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Childhood: Chapter 1

Usually once Marc Maron's guest talks about how they got into their line of work, he somehow wraps the conversation back around to the guest's childhood.

So that's unpacking a lot.

The smart interviewees start with the basics before diving headlong into the full therapy topics.

My Childhood: Chapter 1

I'm the middle child of three, each of us about two years apart. My older sister was the smart one. My younger brother was the baby boy. I have theories about the second daughter/son followed by the highly desired son/daughter. In that parents have that second daughter/son and go, "Oh shoot. We already have one of these. We wanted one of the other ones. Can this one in, or...?" I never really felt that from my parents because I was the talented one. I started singing solos in church when I was like 3.

As I've mentioned before, we were raised Mormon. (Marc often asks about that.) We went to church several times a week where we lived outside Washington DC in Arlington, Virginia. There were some government people in our ward, including Bob Bennet who was I think maybe in the Nixon administration? He was later elected senator from Utah. He was a good friend of my parents. The Mormon church in Arlington was a lot more formal than the Mormon church where we ended up in Mississippi. It was actually a really pretty little church building. Some of my mom's friends in the church were Mormon feminists. This was during the age of Sonia Johnson. Being a Mormon feminist was pretty risky business in the 70s.

My mom was not a feminist, but I think she could have been under different circumstances. She graduated high school in a class of 16 people in a very small town in Red River Parish, Louisiana. In order to keep her from marrying her high school boyfriend, her parents sent her to live with her cousin in Washington DC for the summer after graduation. Her cousin worked for National Geographic. My mom met my dad at a Congregational church that summer. He once took a picture of her next to the dogwood blossoms and someone at NatGeo saw it and offered my dad a job as a photographer. He turned it down because he was getting serious about my mom and didn't want to travel. I'm pretty sure my mom only got serious with my dad because she didn't want to go back to Louisiana.

(Which makes it all the more insane that her middle, independent, black-sheep child moved to Louisiana 52 years later.)

My dad was a lot older than my mom. 24 years older. By the time he met her, he was a divorced WWII vet father of two. And his girls were my mom's age. My dad's mom died of a stroke when he was in high school. My grandfather and father also died of strokes, although at more advanced ages. He was in high school ROTC then joined the army after graduation or something. I'm a little unsure on the timeline but I imagine my sister will correct me. Anyway he was a truck driver in WWII, at Normandy somewhere around D+2 because he brought in supplies to the infantry after they'd invaded. Again, a little unsure of the whole timeline. After the war he came home and got divorced. Probably from PTSD or something. He went to college at George Washington University on the GI bill and became a civil engineer.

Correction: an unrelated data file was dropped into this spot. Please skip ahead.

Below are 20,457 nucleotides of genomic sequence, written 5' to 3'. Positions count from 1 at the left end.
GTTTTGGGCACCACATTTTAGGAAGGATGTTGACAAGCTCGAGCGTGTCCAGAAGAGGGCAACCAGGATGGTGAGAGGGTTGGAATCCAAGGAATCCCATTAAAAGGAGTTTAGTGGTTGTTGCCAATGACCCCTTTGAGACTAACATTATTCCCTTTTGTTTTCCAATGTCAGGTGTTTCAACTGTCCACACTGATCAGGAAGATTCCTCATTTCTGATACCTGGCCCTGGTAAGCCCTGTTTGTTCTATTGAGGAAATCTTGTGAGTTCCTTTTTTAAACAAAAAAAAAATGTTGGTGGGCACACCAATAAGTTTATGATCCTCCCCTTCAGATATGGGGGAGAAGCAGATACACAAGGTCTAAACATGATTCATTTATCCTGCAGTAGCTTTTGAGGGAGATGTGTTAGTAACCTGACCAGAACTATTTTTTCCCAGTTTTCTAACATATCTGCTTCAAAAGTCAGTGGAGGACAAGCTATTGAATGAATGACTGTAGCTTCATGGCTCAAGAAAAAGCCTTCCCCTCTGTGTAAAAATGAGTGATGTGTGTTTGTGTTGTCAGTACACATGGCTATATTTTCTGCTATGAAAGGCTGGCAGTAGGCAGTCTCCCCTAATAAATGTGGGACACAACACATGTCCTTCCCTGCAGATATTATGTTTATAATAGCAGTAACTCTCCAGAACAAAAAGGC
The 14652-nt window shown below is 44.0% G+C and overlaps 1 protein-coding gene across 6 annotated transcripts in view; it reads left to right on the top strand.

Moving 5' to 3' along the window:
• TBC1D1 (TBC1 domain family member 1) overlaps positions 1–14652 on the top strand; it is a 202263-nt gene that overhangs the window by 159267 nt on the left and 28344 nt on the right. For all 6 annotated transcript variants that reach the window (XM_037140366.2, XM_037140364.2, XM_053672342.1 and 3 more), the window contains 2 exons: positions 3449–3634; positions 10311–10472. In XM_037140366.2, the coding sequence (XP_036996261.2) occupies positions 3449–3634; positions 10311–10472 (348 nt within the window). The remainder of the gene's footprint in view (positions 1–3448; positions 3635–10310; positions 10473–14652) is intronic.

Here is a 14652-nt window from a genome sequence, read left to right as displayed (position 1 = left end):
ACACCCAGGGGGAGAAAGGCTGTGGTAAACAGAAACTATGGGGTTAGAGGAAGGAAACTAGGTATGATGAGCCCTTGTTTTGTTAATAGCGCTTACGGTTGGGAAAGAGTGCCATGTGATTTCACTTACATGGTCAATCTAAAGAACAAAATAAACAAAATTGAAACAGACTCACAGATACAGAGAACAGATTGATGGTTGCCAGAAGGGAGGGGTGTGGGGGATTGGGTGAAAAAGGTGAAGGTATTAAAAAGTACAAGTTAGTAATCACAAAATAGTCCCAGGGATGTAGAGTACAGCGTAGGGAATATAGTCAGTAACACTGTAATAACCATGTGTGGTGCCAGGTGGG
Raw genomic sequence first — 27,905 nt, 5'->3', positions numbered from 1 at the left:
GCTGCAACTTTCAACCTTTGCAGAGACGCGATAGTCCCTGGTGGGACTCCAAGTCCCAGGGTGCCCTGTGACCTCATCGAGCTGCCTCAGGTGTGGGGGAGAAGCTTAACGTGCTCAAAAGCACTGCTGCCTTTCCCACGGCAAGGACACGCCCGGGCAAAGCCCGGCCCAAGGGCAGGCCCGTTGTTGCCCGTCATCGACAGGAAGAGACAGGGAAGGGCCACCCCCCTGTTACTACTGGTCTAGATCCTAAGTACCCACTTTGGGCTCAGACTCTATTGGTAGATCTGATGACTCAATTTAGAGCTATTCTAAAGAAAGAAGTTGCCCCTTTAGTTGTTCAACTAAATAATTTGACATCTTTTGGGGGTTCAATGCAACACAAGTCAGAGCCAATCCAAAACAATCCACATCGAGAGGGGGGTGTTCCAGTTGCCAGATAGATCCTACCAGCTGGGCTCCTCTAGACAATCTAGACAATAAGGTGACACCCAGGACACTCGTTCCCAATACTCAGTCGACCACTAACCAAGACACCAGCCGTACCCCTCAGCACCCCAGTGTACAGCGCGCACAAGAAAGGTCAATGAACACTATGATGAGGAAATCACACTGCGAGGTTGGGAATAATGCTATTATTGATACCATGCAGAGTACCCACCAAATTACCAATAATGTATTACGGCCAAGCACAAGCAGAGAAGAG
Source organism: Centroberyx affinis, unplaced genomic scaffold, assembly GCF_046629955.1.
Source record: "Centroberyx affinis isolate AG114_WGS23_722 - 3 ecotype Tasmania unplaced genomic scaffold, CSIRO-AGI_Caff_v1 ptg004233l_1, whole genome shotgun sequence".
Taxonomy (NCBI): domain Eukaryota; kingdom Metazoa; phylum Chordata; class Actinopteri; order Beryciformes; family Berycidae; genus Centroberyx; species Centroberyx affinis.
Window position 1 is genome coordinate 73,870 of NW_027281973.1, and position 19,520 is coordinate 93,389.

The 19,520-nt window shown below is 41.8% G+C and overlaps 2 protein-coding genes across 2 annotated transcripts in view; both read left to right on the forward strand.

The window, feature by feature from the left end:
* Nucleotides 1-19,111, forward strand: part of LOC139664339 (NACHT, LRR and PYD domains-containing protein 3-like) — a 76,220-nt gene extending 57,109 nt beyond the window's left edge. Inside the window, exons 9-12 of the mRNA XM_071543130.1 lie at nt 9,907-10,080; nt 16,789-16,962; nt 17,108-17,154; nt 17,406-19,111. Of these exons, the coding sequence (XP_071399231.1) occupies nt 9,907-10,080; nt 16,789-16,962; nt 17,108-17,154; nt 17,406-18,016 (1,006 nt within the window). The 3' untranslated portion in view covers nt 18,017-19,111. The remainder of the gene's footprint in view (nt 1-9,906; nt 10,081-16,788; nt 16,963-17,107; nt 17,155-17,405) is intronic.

Later he married my mom and they had the three of us. Took us to lots of church.

Dad worked as a highway engineer for the federal government. I want to say his office was across the street from the

courthouse where the Watergate hearings happened. I will say with confidence that it was on the inaugural parade route because we used to watch the parades in his office building which is much less cold than being outside in Washington DC in January. I specifically remember the Carter parade because Rosalynn wore a bright green coat and the two of them walked the whole route. Back in 1977 you could do that. I was 11.

We went to a public elementary school in Arlington. Walked to it. There was a four-lane boulevard we had to cross but we had a crossing guard to stop the traffic for us. My best friends were Lisa and Rachel. They were both two years younger than me - in my brother's class. Lisa was my first friend and then she introduced me to her next-door-neighbor Rachel. Then Lisa's mom and dad moved her to the Tuckahoe school district. When I was in sixth grade, my dad retired and my parents up and moved us to Mississippi.

So that's Chapter 2 I guess.

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